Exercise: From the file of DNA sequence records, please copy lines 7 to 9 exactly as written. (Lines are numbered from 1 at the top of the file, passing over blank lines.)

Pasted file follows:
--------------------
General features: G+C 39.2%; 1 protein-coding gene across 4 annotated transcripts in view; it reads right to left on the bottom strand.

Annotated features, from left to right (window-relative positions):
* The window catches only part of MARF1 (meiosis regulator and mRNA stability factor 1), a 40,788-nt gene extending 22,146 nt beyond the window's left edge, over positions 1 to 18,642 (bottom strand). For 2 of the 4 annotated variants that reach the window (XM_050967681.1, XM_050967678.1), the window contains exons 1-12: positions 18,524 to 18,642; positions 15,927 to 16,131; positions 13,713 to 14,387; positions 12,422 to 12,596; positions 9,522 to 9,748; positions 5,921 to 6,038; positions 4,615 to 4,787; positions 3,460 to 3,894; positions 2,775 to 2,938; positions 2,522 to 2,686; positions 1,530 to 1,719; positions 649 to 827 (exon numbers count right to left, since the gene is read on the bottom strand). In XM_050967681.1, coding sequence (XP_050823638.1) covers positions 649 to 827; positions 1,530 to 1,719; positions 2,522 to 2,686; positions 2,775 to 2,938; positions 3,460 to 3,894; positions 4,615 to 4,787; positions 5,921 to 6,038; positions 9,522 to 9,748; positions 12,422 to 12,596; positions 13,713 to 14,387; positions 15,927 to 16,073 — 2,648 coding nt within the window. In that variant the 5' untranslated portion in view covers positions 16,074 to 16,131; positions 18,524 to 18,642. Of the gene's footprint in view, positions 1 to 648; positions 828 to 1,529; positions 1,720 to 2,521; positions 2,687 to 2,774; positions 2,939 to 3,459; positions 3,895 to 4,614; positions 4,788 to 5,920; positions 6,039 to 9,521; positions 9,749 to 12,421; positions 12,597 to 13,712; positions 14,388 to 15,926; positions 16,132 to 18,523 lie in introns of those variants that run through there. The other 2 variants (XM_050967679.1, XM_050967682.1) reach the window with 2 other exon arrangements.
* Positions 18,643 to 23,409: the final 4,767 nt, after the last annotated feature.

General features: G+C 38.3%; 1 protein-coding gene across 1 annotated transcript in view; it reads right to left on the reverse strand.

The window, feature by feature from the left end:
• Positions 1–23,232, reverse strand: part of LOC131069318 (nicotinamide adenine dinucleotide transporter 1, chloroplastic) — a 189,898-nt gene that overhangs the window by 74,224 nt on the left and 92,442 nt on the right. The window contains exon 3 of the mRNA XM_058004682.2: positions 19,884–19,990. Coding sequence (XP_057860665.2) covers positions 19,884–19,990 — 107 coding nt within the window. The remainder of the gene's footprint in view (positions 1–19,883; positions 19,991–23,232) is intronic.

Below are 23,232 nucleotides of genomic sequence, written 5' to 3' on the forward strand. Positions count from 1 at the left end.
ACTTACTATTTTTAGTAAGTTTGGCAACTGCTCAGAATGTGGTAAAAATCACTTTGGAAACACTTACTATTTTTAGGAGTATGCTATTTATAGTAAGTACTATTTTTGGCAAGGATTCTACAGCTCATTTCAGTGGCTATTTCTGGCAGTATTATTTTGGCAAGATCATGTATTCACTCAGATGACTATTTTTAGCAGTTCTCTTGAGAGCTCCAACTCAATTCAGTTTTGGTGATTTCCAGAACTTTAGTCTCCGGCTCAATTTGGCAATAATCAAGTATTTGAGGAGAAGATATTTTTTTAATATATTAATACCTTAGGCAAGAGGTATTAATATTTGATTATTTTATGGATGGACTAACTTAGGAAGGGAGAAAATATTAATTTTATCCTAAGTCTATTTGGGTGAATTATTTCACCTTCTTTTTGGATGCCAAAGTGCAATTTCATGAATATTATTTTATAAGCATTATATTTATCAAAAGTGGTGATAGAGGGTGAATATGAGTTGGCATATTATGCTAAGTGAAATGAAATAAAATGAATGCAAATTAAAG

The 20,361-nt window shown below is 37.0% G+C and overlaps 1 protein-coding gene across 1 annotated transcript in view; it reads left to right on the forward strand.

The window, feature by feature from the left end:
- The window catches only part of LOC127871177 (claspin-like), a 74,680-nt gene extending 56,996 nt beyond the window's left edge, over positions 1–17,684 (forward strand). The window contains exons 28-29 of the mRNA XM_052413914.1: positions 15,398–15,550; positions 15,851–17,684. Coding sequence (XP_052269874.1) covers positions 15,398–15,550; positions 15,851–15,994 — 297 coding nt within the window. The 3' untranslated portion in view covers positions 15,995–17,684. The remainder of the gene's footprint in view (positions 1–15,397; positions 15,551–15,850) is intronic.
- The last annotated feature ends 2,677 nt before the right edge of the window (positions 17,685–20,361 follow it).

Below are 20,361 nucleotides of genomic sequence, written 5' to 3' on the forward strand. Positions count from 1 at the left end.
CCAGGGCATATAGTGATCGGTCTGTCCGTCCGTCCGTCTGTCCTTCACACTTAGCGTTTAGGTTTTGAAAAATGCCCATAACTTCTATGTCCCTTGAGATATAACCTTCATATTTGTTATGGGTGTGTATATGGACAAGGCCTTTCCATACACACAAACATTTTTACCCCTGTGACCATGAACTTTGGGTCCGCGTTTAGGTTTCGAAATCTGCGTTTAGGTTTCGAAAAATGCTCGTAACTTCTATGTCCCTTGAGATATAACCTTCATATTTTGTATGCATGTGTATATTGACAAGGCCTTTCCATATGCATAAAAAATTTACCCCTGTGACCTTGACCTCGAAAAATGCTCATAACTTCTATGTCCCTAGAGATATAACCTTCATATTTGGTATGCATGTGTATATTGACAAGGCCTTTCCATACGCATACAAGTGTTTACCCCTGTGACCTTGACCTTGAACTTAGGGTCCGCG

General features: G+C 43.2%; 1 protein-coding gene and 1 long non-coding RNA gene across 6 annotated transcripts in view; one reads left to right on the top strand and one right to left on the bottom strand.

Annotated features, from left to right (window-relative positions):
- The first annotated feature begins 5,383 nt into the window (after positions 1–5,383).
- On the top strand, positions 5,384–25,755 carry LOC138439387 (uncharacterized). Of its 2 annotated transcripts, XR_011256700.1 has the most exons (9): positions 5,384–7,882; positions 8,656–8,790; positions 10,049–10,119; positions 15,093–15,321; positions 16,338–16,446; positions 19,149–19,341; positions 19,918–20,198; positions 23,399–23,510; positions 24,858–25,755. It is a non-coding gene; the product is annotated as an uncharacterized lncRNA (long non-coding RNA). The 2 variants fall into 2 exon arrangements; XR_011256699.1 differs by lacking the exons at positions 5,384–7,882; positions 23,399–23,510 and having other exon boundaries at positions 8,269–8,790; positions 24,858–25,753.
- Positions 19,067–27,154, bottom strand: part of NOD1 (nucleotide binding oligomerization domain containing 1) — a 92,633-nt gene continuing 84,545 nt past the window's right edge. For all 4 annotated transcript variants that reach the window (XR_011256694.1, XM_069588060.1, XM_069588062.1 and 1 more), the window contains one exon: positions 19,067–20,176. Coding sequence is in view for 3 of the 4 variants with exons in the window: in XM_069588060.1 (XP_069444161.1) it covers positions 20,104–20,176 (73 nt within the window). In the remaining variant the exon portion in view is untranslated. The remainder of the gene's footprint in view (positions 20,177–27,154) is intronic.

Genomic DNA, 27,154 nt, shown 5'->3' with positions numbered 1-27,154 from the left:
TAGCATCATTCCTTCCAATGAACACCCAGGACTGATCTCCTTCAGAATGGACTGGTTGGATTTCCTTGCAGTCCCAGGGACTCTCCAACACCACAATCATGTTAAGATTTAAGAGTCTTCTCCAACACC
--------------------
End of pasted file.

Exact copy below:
• Positions 1–23,232, reverse strand: part of LOC131069318 (nicotinamide adenine dinucleotide transporter 1, chloroplastic) — a 189,898-nt gene that overhangs the window by 74,224 nt on the left and 92,442 nt on the right. The window contains exon 3 of the mRNA XM_058004682.2: positions 19,884–19,990. Coding sequence (XP_057860665.2) covers positions 19,884–19,990 — 107 coding nt within the window. The remainder of the gene's footprint in view (positions 1–19,883; positions 19,991–23,232) is intronic.

Below are 23,232 nucleotides of genomic sequence, written 5' to 3' on the forward strand. Positions count from 1 at the left end.
ACTTACTATTTTTAGTAAGTTTGGCAACTGCTCAGAATGTGGTAAAAATCACTTTGGAAACACTTACTATTTTTAGGAGTATGCTATTTATAGTAAGTACTATTTTTGGCAAGGATTCTACAGCTCATTTCAGTGGCTATTTCTGGCAGTATTATTTTGGCAAGATCATGTATTCACTCAGATGACTATTTTTAGCAGTTCTCTTGAGAGCTCCAACTCAATTCAGTTTTGGTGATTTCCAGAACTTTAGTCTCCGGCTCAATTTGGCAATAATCAAGTATTTGAGGAGAAGATATTTTTTTAATATATTAATACCTTAGGCAAGAGGTATTAATATTTGATTATTTTATGGATGGACTAACTTAGGAAGGGAGAAAATATTAATTTTATCCTAAGTCTATTTGGGTGAATTATTTCACCTTCTTTTTGGATGCCAAAGTGCAATTTCATGAATATTATTTTATAAGCATTATATTTATCAAAAGTGGTGATAGAGGGTGAATATGAGTTGGCATATTATGCTAAGTGAAATGAAATAAAATGAATGCAAATTAAAG